America the bold

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By Jon Parton

NASA was created more than 50 years ago. In just one year, our government has spent the same amount of money on our military as it has over the entire lifetime of our space program. Is it any wonder that our students rank so low in science and math? We are becoming a na­tion of anti-intellectuals.

We need NASA. The program means more to our country than just science. The space race between the United States and Soviet Russia in the 1960s represented a symbolic measure of American knowledge and drive. It was not enough to say that democracy allowed for the best of humanity; it had to be proven.

The space program is responsible for so many technologies that we take for granted. According to the NASA website, more than 1,500 technologies developed for space travel have been introduced to the world. The artificial heart has given people more years to their lives. It was developed with technology first used in space shuttle fuel pumps.

The lives of countless American soldiers have been saved from the use of land mine removal devices. Leftover fuel donated from NASA is used to help remotely ignite and destroy the mines. Aggressive development of computers and miniaturization within the space program led to the development of the microchip.

The GPS in our cars and smart­phones all benefit from NASA technology. Not only did the program expand our knowledge of the universe, it also created jobs. Engineers were needed to create the spacecraft. Scientists were needed to plot flight paths.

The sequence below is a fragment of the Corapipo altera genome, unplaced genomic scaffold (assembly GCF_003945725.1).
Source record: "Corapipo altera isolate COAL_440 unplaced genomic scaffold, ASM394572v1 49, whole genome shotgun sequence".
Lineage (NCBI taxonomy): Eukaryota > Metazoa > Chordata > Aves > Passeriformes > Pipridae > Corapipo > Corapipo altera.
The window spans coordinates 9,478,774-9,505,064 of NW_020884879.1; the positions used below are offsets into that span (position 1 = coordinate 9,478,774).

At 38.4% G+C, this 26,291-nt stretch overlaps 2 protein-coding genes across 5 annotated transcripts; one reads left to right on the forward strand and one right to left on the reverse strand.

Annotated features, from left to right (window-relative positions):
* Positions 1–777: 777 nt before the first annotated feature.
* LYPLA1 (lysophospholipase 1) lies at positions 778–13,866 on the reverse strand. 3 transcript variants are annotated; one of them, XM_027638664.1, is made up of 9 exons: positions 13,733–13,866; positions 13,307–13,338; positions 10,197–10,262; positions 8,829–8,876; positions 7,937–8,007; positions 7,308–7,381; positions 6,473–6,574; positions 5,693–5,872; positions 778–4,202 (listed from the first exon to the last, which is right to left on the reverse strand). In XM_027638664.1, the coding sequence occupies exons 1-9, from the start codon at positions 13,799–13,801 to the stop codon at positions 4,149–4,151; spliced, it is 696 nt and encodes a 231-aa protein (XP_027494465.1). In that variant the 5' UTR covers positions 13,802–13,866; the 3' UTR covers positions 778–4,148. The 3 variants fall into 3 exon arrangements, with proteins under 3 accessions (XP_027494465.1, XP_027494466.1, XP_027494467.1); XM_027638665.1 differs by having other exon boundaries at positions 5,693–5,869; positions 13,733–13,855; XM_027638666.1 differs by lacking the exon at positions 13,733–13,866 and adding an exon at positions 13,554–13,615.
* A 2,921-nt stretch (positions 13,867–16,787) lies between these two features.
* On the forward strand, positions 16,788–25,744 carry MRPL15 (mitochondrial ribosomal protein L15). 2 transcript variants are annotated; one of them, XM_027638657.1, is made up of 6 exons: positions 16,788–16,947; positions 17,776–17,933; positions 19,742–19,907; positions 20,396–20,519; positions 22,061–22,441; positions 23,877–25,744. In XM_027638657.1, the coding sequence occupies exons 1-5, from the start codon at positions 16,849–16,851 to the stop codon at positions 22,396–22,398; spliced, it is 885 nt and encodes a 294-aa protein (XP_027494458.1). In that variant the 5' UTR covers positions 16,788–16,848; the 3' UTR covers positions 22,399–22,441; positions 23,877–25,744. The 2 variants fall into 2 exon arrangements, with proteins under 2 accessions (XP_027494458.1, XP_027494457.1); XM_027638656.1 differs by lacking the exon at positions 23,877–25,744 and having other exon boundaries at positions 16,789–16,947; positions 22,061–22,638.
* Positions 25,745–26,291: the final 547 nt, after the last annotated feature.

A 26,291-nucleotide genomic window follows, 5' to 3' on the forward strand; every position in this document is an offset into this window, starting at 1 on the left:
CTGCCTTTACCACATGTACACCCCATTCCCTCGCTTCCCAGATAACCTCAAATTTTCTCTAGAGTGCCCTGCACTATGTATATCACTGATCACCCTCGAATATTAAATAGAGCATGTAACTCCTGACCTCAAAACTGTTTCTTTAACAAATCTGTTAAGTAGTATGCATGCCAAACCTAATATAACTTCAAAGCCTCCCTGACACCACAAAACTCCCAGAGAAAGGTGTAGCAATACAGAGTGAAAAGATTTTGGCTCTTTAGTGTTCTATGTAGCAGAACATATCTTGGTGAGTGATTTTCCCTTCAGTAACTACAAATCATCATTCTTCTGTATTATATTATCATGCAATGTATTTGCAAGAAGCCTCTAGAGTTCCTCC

Companies like IBM and Boeing hired more workers to develop the products NASA needed for its mis­sion. The space program, rooted in science, has done a lot for the U.S. This year, NASA will receive more than $17 billion in funding.

That amount sounds like a lot until you compare it to how else Americans spend money. Last year, Americans spent more than $50 billion on their pets. The U.S. spent almost $700 billion on military expenditures and more than $725 billion on Social Security during that same time.

I know that our country is try­ing to stamp out pocket groups of terrorists, but I am reminded of Winston Churchill’s words. During World War II, Churchill’s finance minister said he should cut spend­ing for the arts in order to support the war effort. Churchill replied, “Then what are we fighting for?”

The money we spend on NASA is a drop in the bucket compared to the rest of our spending. Meanwhile, countries like China, India, and the United Kingdom are spending more on their own space agencies. This is because they recognize the inherent value of a space program and how it can benefit society.

Instead of siding with political parties, we ought to side with the belief that America should be the global leader in science and technol­ogy. We need to embrace the great unknown and pick up the mantle of exploration for which our country is known.

Contact Jon Parton, staff reporter, at jparton@jccc.edu.

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